The new General Data Protection Regulation (GDPR) comes into force in May 2018 and applies to any organisation holding personal data. Particular care must be applied to situations where ‘sensitive personal data’ is held and the implications on organisations that do so are considerable, especially in the case of a data breach.
A number of principles apply under GDPR including:
- Lawfulness, Fairness & Transparency
- Purpose Limitation
- Data Minimisation
- Storage Limitation
- Integrity & Confidentiality
All of the above place a much greater emphasis on the responsibilities of an organisation to maintain GDPR compliance. For example, from a ‘Lawfulness, Fairness & Transparency’ perspective consent must be explicit and kept separate from other terms and conditions. In principle this will require that any systems (databases) holding personal data should also have the ability to hold information about the status of consent, and offer the ability to report on and update this as required in order that an organisation can prove that it is actively complying with the new regulation.
Integrity and Confidentiality – ‘data protection by design’
Data protection by design is an integral aspect of GDPR and requires that organisations build in data protection from the ground up. Any organisations that employ, or are considering employing cloud based databases might want to consider the security implications of these against an ‘on premise’ solution which may be able to offer them a greater protection.
The impacts of GDPR on an organisation will vary according to the nature and granularity of data that is being collected and held, but for organisations that are impacted then good database design, data integrity and the ability to report on it will be of paramount importance.
There are new business rates coming into force in April 2017.
If your Act! BID database contains RV data you may want to update the database to reflect these changes.
An interesting article regarding potential mistakes that should be avoided when implementing CRM…
5 mistakes to avoid
Here’s a link to a useful article that gives some useful advice on what to do if your CRM project has not gone according to plan…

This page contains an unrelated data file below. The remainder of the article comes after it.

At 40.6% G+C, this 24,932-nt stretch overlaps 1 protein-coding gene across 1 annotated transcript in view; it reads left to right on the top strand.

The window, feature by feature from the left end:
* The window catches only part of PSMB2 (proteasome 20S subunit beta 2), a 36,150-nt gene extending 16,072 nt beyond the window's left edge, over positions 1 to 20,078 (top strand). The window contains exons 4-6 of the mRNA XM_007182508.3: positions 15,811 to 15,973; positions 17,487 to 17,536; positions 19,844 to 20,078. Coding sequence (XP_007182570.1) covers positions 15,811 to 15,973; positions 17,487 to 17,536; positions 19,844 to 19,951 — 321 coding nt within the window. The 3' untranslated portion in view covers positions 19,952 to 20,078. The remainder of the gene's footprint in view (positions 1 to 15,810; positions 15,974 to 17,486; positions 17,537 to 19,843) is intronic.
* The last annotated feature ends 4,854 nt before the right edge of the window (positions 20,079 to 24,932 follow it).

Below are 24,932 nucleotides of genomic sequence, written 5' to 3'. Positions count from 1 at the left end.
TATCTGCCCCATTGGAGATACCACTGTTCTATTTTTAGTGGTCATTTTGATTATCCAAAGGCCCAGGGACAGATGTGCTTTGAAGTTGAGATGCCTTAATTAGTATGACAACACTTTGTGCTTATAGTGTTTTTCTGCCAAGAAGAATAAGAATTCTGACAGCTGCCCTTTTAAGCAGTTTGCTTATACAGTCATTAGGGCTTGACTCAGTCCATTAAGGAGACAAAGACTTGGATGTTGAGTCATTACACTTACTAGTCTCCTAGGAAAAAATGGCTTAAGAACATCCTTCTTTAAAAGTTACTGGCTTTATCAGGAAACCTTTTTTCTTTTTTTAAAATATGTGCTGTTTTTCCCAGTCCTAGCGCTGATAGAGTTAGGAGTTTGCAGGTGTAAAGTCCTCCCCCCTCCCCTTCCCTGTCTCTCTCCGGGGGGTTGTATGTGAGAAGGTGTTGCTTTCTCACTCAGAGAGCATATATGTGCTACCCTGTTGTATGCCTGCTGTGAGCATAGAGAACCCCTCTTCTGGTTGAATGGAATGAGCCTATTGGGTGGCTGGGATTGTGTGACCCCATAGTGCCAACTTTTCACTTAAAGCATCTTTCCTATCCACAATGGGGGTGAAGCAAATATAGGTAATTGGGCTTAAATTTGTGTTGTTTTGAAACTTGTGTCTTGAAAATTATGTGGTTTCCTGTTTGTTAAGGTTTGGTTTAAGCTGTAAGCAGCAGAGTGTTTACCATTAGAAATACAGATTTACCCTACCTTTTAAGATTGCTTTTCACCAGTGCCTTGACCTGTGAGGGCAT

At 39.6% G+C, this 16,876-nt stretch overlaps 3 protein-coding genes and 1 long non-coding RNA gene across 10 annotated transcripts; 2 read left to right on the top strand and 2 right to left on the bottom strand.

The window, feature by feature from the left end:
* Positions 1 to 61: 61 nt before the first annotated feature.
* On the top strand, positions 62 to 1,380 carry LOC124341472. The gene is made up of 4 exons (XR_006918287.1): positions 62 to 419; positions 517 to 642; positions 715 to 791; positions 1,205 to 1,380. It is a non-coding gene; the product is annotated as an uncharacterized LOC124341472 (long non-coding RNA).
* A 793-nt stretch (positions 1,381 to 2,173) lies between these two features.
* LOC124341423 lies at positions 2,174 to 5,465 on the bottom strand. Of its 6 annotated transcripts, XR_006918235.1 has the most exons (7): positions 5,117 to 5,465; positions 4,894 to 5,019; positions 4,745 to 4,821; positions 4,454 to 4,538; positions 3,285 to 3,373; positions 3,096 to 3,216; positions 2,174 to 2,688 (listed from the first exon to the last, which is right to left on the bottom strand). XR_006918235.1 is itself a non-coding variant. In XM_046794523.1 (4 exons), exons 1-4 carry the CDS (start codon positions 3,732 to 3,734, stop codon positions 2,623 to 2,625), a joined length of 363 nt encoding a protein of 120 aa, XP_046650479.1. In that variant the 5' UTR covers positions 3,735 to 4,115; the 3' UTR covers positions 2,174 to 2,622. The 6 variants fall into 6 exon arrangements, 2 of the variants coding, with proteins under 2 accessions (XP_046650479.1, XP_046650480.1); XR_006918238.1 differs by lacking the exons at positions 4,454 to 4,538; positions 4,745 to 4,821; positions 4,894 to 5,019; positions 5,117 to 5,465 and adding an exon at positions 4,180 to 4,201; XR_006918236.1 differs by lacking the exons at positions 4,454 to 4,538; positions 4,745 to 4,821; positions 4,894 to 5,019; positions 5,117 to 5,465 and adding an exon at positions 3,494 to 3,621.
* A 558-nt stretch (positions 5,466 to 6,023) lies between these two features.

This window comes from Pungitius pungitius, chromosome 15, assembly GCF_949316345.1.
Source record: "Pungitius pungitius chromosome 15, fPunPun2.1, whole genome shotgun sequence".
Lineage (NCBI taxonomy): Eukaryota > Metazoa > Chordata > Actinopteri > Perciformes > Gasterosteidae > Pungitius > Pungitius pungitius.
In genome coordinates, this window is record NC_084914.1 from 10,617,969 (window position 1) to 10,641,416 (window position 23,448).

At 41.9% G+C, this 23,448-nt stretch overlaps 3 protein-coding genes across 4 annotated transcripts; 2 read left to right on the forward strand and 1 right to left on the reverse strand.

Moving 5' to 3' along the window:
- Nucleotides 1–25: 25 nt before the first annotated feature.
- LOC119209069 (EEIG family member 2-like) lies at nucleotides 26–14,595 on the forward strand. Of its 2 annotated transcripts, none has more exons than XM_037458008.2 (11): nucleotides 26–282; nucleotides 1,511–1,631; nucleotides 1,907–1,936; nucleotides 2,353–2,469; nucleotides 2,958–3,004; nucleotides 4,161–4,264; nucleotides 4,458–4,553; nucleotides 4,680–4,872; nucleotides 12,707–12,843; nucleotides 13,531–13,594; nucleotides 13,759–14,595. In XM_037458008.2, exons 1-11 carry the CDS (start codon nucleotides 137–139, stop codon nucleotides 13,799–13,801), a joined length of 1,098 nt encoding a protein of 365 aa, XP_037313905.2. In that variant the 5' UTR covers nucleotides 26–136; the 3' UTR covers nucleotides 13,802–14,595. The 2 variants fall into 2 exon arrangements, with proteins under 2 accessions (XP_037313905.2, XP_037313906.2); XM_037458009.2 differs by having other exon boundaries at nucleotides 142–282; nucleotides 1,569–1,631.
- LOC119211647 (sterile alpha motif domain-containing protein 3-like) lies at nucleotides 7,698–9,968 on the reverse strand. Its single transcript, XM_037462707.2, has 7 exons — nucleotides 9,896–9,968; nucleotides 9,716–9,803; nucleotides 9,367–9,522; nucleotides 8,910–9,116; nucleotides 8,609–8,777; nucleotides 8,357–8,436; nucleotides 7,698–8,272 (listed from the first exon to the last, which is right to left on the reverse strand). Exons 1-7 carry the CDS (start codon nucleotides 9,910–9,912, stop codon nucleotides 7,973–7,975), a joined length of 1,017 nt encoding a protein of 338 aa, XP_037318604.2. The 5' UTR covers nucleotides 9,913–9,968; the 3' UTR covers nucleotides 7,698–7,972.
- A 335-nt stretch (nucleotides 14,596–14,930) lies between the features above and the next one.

Your CRM project failed ?
Project Support Ltd are an accredited Act! Premier Trainer partner – we can supply Swiftpage Act! training materials to support on-site or remote training.
Act! Premium Cloud is now available from Swiftpage – your Act! database is hosted in the cloud and available on a on a subscription basis.
More information is available on our Act Software Consultants website
Alternatively the following links are available for both trial and purchase:
As from the 1st of July 2016 Act! Premium can only be purchased via a subscription for new AND upgrading customers. Subscriptions will be for a 1 year or 2 year term, payable monthly or annually.
When paying on an annual basis customers will receive a discount equating to 12 months cover for the price of 10.
Customers are available to purchase a permanent licence also – if required – at additional cost. The permanent licence/s can be purchased at the start of the contract or on anniversary of the contract.
Act! Pro does NOT come under the subscription service and continues to be available on a permanent licence as it is now.
As usual – if you have any questions then contact us.
A useful white paper from Ziff Davis on the benefits of CRM to management can be downloaded here
Two wrongs don’t make a right. However, bad technology can make your whole business model seem wrong. When the boss doesn’t want to spend the cash, it may take some convincing to make things right.
The Ziff Davis guide can help you.
Download “6 Ways to Sell Management on CRM” to find out how to:
• Get beyond talks about money and focus on business value
• Discern between the top CRM systems for your industry
• Build a case for your business’ future
• Dispell common CRM myths
Excellence in CRM is not just about having a database with lots of fields, you need supporting processes too. Users need to know what’s expected of them, what information to record, who needs to record it, and when.
Great article here that supports this idea: http://it.toolbox.com/blogs/insidecrm/excellence-in-crm-70887?reftrk=no&trdref=4232425265674d61696c696e673a496e736964652d43524d&mailing_id=1543371
We have regular conversations with clients who say ‘I want it in the cloud’ we say ‘Why?’ The answer always seems to be ‘well everyone has cloud based systems’. We then have to explain the risks of taking this approach and the limitations of this approach.
Don’t get us wrong, there are some clear benefits of web-based systems and modern business is wholly dependent on websites and email to make them work but when you lose access to your documents, your email you’re a bit stuck.
It’s a bit like the ‘Kings New Clothes’ everyone saying how great it is not wanting to accept the reality so as not to look silly without realising how exposed they are, and they are tempted by low prices always thinking of saving a few pounds.
And then today this happens Office 365 and Azure are offline.
We rest our case.